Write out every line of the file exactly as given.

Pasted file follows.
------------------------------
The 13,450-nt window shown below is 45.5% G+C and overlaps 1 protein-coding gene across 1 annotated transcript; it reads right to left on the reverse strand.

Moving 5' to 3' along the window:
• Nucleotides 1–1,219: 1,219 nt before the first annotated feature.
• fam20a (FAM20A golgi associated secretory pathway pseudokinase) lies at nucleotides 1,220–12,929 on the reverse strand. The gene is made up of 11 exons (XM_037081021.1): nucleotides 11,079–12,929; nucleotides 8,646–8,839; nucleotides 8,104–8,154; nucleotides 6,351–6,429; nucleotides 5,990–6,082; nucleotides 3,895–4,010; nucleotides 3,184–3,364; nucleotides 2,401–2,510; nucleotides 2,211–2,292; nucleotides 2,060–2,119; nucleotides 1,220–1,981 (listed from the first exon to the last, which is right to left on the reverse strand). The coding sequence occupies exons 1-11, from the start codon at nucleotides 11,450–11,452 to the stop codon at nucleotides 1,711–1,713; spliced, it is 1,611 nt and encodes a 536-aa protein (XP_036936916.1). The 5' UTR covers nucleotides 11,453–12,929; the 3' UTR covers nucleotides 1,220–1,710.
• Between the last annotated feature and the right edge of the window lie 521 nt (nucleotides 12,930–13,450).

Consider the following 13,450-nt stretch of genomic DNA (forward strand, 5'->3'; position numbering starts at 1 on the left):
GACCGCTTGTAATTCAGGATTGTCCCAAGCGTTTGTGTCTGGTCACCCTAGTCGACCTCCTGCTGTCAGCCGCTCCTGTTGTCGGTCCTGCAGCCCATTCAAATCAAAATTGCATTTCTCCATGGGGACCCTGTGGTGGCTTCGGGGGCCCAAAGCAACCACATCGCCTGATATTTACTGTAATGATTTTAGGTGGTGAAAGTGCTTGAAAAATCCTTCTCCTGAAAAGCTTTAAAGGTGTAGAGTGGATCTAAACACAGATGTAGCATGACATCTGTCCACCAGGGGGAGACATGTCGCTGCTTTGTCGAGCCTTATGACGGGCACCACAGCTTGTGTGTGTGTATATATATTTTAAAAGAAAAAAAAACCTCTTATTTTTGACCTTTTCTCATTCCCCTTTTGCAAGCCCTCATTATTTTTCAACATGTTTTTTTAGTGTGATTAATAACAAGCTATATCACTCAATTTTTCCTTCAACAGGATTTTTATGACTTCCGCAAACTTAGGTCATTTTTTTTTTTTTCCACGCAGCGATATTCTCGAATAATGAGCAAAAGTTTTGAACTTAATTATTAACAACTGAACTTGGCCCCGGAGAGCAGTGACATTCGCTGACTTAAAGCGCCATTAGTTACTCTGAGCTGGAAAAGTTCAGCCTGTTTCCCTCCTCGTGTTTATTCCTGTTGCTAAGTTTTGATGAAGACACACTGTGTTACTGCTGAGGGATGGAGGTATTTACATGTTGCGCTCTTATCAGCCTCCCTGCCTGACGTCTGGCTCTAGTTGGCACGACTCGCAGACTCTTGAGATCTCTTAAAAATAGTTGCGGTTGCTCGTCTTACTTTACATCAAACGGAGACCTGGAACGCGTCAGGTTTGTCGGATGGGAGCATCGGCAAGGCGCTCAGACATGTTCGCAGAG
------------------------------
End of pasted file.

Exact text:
The 13,450-nt window shown below is 45.5% G+C and overlaps 1 protein-coding gene across 1 annotated transcript; it reads right to left on the reverse strand.

Moving 5' to 3' along the window:
• Nucleotides 1–1,219: 1,219 nt before the first annotated feature.
• fam20a (FAM20A golgi associated secretory pathway pseudokinase) lies at nucleotides 1,220–12,929 on the reverse strand. The gene is made up of 11 exons (XM_037081021.1): nucleotides 11,079–12,929; nucleotides 8,646–8,839; nucleotides 8,104–8,154; nucleotides 6,351–6,429; nucleotides 5,990–6,082; nucleotides 3,895–4,010; nucleotides 3,184–3,364; nucleotides 2,401–2,510; nucleotides 2,211–2,292; nucleotides 2,060–2,119; nucleotides 1,220–1,981 (listed from the first exon to the last, which is right to left on the reverse strand). The coding sequence occupies exons 1-11, from the start codon at nucleotides 11,450–11,452 to the stop codon at nucleotides 1,711–1,713; spliced, it is 1,611 nt and encodes a 536-aa protein (XP_036936916.1). The 5' UTR covers nucleotides 11,453–12,929; the 3' UTR covers nucleotides 1,220–1,710.
• Between the last annotated feature and the right edge of the window lie 521 nt (nucleotides 12,930–13,450).

Consider the following 13,450-nt stretch of genomic DNA (forward strand, 5'->3'; position numbering starts at 1 on the left):
GACCGCTTGTAATTCAGGATTGTCCCAAGCGTTTGTGTCTGGTCACCCTAGTCGACCTCCTGCTGTCAGCCGCTCCTGTTGTCGGTCCTGCAGCCCATTCAAATCAAAATTGCATTTCTCCATGGGGACCCTGTGGTGGCTTCGGGGGCCCAAAGCAACCACATCGCCTGATATTTACTGTAATGATTTTAGGTGGTGAAAGTGCTTGAAAAATCCTTCTCCTGAAAAGCTTTAAAGGTGTAGAGTGGATCTAAACACAGATGTAGCATGACATCTGTCCACCAGGGGGAGACATGTCGCTGCTTTGTCGAGCCTTATGACGGGCACCACAGCTTGTGTGTGTGTATATATATTTTAAAAGAAAAAAAAACCTCTTATTTTTGACCTTTTCTCATTCCCCTTTTGCAAGCCCTCATTATTTTTCAACATGTTTTTTTAGTGTGATTAATAACAAGCTATATCACTCAATTTTTCCTTCAACAGGATTTTTATGACTTCCGCAAACTTAGGTCATTTTTTTTTTTTTCCACGCAGCGATATTCTCGAATAATGAGCAAAAGTTTTGAACTTAATTATTAACAACTGAACTTGGCCCCGGAGAGCAGTGACATTCGCTGACTTAAAGCGCCATTAGTTACTCTGAGCTGGAAAAGTTCAGCCTGTTTCCCTCCTCGTGTTTATTCCTGTTGCTAAGTTTTGATGAAGACACACTGTGTTACTGCTGAGGGATGGAGGTATTTACATGTTGCGCTCTTATCAGCCTCCCTGCCTGACGTCTGGCTCTAGTTGGCACGACTCGCAGACTCTTGAGATCTCTTAAAAATAGTTGCGGTTGCTCGTCTTACTTTACATCAAACGGAGACCTGGAACGCGTCAGGTTTGTCGGATGGGAGCATCGGCAAGGCGCTCAGACATGTTCGCAGAG